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Re: JWS Clear Text JSON Signature Option (JWS/CT)

From: Simon Greatrix <simon.greatrix@setl.io>
Date: Thu, 26 Nov 2020 11:46:40 +0000
To: Anders Rundgren <anders.rundgren.net@gmail.com>, W3C Credentials Community Group <public-credentials@w3.org>, "erdtman@spotify.com" <erdtman@spotify.com>, "bret.jordan@broadcom.com" <bret.jordan@broadcom.com>
Message-ID: <AM6PR08MB3192B82A69FE990B18AB704582F90@AM6PR08MB3192.eurprd08.prod.outlook.com>
Thank you for raising the awareness of this draft<https://www.ietf.org/archive/id/draft-jordan-jws-ct-00.html>.

I propose that an optional JWS header parameter be introduced to allow the specification of alternative canonicalization methods for situations where a document may not conform to the limitations of I-JSON.

Of the alternative canonicalization efforts listed in RFC8785, they all have issues:


  *   https://tools.ietf.org/html/draft-staykov-hu-json-canonical-form-00
     *   Does not specify any form of canonicalization for keys and strings, so cannot be implemented
  *   http://wiki.laptop.org/go/Canonical_JSON
     *   Does not allow floating point numbers, so is more restrictive than I-JSON.
  *   https://gibson042.github.io/canonicaljson-spec/
     *   Supports all valid JSON, but has a security vulnerability with large integers

The gibson042 security vulnerability is that integers are forbidden to use exponents, so 1E+3 must be written as 1000, 1E+6 must be written as 1000000 and 1E+1000000000 requires a gigabyte of storage. This allows a bad actor to perform a denial of service attack by sending small messages that then require very large resources to process. This vulnerability can be resolved by using the non-integer rules for integers, or allowing the use of exponents in integers when the number of trailing zeros exceeds some limit. A maximum of 18 trailing zeros would allow all possible uint64 values to represented without using exponents or decimal points, but prevent the use of large exponents as a denial of service. Unfortunately the gibson042 proposal appears to be orphaned or abandoned so this is unlikely to get addresses at source.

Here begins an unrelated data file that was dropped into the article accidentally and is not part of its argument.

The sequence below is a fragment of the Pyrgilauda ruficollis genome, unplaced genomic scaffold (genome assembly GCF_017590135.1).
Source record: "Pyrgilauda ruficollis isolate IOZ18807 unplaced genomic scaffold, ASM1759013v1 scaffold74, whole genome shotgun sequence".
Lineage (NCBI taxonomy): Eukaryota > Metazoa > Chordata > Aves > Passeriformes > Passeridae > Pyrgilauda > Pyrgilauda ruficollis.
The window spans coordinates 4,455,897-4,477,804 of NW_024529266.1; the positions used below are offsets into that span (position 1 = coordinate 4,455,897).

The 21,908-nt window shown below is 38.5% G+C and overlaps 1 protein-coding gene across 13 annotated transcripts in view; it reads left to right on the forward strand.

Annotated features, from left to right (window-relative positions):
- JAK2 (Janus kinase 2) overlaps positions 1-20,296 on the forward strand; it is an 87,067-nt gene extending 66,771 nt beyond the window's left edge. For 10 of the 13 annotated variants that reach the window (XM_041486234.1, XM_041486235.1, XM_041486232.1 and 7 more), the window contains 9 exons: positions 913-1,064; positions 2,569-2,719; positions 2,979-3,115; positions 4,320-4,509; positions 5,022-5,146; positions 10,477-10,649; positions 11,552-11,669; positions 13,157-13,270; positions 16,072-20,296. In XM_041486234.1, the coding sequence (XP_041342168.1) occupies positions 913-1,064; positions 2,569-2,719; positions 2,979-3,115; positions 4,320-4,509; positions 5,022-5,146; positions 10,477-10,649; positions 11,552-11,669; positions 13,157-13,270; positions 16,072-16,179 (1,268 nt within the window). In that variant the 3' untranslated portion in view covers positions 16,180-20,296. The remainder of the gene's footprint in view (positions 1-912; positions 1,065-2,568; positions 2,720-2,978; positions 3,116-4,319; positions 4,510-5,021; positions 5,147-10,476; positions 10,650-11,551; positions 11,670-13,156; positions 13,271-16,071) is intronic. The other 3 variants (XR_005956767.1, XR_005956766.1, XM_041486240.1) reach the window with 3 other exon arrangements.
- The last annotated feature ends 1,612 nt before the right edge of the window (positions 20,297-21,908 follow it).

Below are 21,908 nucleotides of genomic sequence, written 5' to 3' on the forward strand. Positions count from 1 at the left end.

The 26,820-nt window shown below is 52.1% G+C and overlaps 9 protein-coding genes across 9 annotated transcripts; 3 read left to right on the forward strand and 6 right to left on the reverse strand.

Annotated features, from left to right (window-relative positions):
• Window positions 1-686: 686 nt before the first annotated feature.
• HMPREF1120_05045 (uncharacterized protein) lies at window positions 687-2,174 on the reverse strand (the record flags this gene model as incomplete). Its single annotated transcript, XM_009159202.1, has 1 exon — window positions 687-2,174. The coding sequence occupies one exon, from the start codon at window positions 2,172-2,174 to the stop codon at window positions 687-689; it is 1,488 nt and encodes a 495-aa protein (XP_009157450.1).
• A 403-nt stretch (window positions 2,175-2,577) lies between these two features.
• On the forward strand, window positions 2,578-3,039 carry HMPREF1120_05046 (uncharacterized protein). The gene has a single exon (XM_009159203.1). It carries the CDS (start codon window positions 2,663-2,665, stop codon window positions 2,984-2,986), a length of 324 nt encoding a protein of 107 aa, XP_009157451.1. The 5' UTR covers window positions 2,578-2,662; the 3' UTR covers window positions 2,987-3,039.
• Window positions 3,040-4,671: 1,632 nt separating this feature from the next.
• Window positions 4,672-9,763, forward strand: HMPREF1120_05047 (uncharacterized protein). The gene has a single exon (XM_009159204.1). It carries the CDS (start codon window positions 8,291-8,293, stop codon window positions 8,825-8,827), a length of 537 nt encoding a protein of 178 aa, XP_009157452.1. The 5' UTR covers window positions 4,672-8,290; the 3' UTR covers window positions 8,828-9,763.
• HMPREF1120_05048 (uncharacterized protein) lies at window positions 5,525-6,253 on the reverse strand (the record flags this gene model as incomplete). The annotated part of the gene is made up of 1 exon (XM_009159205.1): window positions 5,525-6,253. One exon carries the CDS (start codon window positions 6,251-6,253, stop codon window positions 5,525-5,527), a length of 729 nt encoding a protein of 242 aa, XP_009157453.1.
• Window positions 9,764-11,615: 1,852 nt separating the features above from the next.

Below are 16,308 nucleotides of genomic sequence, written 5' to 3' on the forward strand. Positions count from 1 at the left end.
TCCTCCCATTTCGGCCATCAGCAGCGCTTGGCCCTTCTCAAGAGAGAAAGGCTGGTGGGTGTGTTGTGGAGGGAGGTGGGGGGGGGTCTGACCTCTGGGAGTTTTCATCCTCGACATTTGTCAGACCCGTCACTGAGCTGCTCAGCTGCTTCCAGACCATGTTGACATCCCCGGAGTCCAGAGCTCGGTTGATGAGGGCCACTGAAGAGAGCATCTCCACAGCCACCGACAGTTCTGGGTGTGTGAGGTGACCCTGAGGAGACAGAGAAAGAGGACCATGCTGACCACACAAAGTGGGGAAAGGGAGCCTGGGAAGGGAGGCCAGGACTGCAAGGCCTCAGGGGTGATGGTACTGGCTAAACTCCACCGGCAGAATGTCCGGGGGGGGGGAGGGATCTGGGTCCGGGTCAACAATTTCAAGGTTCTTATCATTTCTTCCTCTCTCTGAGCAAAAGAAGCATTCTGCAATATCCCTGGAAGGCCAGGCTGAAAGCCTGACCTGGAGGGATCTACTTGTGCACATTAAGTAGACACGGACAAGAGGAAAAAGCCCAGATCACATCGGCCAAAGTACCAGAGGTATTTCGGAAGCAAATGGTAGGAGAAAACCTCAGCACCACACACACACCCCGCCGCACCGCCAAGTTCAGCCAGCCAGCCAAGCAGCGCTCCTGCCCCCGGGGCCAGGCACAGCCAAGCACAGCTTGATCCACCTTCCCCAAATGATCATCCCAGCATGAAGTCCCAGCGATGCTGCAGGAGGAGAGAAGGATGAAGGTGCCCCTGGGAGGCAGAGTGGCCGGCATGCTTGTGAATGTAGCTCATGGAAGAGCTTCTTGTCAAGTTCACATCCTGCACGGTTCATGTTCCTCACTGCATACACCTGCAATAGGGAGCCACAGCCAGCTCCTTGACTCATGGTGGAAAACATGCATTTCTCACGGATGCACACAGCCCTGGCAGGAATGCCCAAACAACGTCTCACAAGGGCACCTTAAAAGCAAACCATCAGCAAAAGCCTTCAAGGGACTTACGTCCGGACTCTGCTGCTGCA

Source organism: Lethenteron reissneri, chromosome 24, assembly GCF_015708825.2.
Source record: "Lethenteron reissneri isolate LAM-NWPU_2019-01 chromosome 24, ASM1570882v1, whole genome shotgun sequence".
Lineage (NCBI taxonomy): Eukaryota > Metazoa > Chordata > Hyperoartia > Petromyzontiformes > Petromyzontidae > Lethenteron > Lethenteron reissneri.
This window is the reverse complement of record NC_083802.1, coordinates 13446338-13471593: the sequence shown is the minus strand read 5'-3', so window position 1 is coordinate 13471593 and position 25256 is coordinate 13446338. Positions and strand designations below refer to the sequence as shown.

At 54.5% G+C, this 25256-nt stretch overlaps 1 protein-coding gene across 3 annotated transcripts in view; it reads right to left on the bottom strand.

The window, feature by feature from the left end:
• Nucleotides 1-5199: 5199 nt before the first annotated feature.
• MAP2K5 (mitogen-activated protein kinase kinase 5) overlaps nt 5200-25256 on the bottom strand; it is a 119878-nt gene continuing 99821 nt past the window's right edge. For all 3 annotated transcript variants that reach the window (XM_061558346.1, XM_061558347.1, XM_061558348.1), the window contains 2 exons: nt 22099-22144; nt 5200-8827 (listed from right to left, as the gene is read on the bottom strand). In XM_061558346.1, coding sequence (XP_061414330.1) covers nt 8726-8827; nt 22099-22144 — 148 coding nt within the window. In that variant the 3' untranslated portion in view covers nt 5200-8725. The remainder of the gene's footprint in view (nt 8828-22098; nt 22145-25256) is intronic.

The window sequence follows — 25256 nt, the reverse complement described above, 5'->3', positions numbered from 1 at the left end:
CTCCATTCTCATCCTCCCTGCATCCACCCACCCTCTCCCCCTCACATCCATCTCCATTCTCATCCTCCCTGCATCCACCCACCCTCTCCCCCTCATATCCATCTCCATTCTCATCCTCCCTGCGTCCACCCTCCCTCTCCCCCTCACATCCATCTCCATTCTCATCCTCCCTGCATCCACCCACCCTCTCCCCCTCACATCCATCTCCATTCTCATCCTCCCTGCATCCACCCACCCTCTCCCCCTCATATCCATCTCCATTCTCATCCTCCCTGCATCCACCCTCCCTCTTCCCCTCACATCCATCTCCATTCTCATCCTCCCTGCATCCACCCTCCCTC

I believe that being able to produce a canonical form for *all* JSON is a worthwhile goal, and the modified gibson042 Iíve just described does exactly that.

To that end I propose:


  1.  An optional header parameter be included to allow a non RFC-8785 canonicalization method to be specified
  2.  RFC-8785 canonicalization would be the default method
  3.  The gibson042 proposal, suitably modified to address the security problem, be recognised as a standard
  4.  This method for canonicalization of all JSON documents be listed as an alternative method.

Kind Regards,

Dr Simon Greatrix


From: Anders Rundgren <anders.rundgren.net@gmail.com>
Date: Friday, 20 November 2020 at 13:01
To: W3C Credentials Community Group <public-credentials@w3.org>
Subject: JWS Clear Text JSON Signature Option (JWS/CT)
This Internet-Draft may be of interest for people working with signed JSON data:
https://www.ietf.org/archive/id/draft-jordan-jws-ct-00.html<https://www.ietf.org/archive/id/draft-jordan-jws-ct-00.html>

Abstract:
   This document describes a method for extending the scope of the JSON
   Web Signature (JWS) standard, called JWS/CT.  By combining the
   detached mode of JWS with the JSON Canonicalization Scheme (JCS),
   JWS/CT enables JSON objects to remain in the JSON format after being
   signed (aka "Clear Text" signing).

On-line service for testing/evaluation: https://mobilepki.org/jws-ct<https://mobilepki.org/jws-ct>


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Received on Thursday, 26 November 2020 11:46:57 UTC

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